Mullick says that for some people in the community, visiting a mosque for prayers, particularly on Friday, are important, but he believes that it is mostly older people in the community who feel strongly about it. For many people his age, Mullick says health concerns take precedence and he does not anticipate visiting mosques till concerns of COVID-19 infections persist.
Ebrahim, along with other members of the administration of Nakhoda Masjid, has been preparing to open the 94-year-old mosque to the public on June 8 by giving it a thorough cleaning. The imam still holds daily prayers inside the mosque and floors are cleaned after each round of prayers because they involve the congregants bowing, bringing their faces in close proximity to the floor. Sanitiser machines have also been deployed and will be in use on a daily basis and the useof face-masks have been made compulsory.
Ebrahim knows that Id prayers at Nakhoda Masjid are important, but this year, there was little to be done. “Yes, it does hurt, but you have to adjust. Otherwise the illness will continue.”
At the 165-year old Dakshineswar Kali Temple on the banks of the Hooghly river, the temple administration is still considering when to reopen the iconic temple’s gates for devotees. “The state government had requested religious places to reopen on June 1, but temples are autonomous. Prior to opening the temple, preventive measures have to be put in place,” says Kusal Chowdhury, trustee and secretary of the temple.
On any given day before the pandemic, some 30,000 devotees used to visit the temple and the temple administration is now concerned about managing the crowds while conforming to public health laws. Without ensuring that the required infrastructure is put in place for sanitisation and protection, the temple does not want to jeopardise the health of devotees as well as priests and support staff who work in the temple in various capacities. “In Hinduism, we believe that faith does not change but it becomes stronger when disaster strikes. We will overcome this because of our belief in the Goddess.”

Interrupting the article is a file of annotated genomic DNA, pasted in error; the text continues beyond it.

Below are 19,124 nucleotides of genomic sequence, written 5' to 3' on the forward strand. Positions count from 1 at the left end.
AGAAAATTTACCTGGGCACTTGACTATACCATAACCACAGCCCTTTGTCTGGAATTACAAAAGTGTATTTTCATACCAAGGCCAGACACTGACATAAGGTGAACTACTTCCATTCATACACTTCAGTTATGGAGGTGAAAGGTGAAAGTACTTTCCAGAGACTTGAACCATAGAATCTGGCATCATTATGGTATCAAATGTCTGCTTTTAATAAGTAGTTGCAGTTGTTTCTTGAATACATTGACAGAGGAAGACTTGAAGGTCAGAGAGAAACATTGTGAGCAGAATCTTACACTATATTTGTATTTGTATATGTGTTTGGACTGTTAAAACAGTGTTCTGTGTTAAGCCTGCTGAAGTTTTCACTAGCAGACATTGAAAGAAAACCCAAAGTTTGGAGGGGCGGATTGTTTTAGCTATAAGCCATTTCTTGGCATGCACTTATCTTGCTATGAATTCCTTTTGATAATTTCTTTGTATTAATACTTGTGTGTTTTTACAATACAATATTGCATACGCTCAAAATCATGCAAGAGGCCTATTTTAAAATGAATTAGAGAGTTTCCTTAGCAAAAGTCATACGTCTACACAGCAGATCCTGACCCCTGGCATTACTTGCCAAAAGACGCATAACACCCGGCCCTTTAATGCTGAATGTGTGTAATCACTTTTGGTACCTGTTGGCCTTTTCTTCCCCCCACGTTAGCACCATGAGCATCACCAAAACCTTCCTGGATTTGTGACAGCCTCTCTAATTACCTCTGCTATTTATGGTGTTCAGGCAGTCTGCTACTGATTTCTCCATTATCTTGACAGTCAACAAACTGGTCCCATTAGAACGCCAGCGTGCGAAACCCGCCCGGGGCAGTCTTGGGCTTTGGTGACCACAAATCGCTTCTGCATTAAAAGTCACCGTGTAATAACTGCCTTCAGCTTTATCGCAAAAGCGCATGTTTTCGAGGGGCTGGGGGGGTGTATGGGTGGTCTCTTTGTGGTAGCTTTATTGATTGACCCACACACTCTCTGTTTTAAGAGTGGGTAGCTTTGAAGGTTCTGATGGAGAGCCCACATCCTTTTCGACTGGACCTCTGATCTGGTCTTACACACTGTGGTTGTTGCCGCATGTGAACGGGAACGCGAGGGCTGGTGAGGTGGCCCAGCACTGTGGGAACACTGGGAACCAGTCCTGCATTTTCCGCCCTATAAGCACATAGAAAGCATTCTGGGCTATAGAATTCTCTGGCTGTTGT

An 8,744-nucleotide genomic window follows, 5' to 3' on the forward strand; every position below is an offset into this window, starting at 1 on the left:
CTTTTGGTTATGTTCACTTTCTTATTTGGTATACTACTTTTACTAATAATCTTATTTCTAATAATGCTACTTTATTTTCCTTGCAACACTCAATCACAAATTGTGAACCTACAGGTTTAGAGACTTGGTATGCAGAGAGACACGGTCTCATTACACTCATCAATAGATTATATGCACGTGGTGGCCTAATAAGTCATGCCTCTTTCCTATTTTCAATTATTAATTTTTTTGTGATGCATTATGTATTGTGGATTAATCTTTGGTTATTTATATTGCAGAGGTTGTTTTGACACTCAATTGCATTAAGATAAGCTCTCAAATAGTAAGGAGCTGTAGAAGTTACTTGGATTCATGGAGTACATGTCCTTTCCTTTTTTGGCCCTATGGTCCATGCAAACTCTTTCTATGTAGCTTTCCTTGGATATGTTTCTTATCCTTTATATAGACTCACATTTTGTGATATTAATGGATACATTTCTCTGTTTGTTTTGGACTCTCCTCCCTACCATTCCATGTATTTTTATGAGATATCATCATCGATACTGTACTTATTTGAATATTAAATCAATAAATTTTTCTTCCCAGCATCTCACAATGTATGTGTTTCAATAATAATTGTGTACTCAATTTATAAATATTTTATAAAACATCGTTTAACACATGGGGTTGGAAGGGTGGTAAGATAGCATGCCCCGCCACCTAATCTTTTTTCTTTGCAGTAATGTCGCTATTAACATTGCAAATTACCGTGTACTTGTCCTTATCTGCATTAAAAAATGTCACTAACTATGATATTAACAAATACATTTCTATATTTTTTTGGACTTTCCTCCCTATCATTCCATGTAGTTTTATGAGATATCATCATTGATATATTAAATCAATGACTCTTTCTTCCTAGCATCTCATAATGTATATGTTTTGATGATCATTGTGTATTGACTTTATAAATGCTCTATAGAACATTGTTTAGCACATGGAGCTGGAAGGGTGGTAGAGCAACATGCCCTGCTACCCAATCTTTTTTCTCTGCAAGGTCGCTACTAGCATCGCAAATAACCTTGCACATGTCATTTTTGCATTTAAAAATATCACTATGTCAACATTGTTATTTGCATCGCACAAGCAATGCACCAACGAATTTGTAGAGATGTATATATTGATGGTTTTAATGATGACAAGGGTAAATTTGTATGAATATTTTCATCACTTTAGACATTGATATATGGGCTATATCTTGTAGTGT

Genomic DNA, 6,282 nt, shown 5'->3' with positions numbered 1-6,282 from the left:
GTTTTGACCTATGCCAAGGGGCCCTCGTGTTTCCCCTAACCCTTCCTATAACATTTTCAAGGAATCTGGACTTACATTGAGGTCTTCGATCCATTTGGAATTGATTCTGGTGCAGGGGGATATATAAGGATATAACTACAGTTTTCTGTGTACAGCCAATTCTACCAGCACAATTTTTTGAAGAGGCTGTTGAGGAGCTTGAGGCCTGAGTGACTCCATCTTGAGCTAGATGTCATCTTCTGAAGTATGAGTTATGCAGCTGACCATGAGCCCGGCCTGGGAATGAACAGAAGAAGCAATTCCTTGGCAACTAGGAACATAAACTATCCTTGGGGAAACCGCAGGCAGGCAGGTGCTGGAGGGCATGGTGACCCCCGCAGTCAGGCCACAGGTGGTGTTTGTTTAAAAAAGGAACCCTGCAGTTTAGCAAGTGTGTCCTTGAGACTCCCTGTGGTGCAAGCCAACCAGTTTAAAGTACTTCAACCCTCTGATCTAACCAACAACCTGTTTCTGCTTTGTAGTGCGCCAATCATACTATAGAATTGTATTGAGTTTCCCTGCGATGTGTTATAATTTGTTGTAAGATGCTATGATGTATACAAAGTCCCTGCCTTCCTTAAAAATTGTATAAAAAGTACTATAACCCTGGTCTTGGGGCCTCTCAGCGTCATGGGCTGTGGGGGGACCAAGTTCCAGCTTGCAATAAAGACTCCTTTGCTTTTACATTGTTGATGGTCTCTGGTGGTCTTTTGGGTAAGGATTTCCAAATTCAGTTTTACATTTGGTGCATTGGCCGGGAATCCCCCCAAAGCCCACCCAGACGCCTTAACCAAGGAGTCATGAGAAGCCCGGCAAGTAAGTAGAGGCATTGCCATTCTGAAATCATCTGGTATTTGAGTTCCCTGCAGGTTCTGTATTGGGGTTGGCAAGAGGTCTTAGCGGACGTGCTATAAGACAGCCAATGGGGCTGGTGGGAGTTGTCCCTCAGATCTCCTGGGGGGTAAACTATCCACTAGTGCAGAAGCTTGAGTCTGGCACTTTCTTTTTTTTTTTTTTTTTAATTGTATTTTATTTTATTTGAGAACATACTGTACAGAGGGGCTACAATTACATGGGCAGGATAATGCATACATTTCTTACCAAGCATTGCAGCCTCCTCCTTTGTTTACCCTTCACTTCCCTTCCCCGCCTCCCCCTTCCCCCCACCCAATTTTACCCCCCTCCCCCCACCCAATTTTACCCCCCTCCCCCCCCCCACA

“We are thinking of implementing thermal checks, security checks and sanitisation and we will only allow ten people to enter at a time. Nobody will be allowed to enter the sanctum and people will be asked to leave the temple premises quickly. Gatherings in the temple complex will not be allowed and people will not be allowed to enter Ramakrishna’s room. Facemasks will be mandatory,” says Chowdhury.
Hundreds of food stalls can be usually seen outside the Dakshineswar Kali Temple, but the temple authorities will only allow these establishments to offer takeaways. According to Chowdhury, the temple itself will open for only a few hours in the day. “This is a very temporary situation. The entire world has changed, everything will change, but spirituality will not change.” The temple’s plans are being implemented but the administration says it will need time to execute it the way they believe is necessary. “If any devotee falls ill, it will be our responsibility. It is not an easy job.”
The 211-year-old Kalighat Kali Temple in Kolkata is also in no hurry to open its gates. While a representative of the temple administration did not provide any clarity on when the temple would reopen, shopkeepers outside the temple told indianexpress.com that the temple administration was still considering how best to manage crowds in accordance with prescribed public health laws when they were to reopen.
Smaller neighbourhood temples in the city however, that do not attract large groups of people appear to have opened their doors in the fifth phase of India’s nationwide lockdown.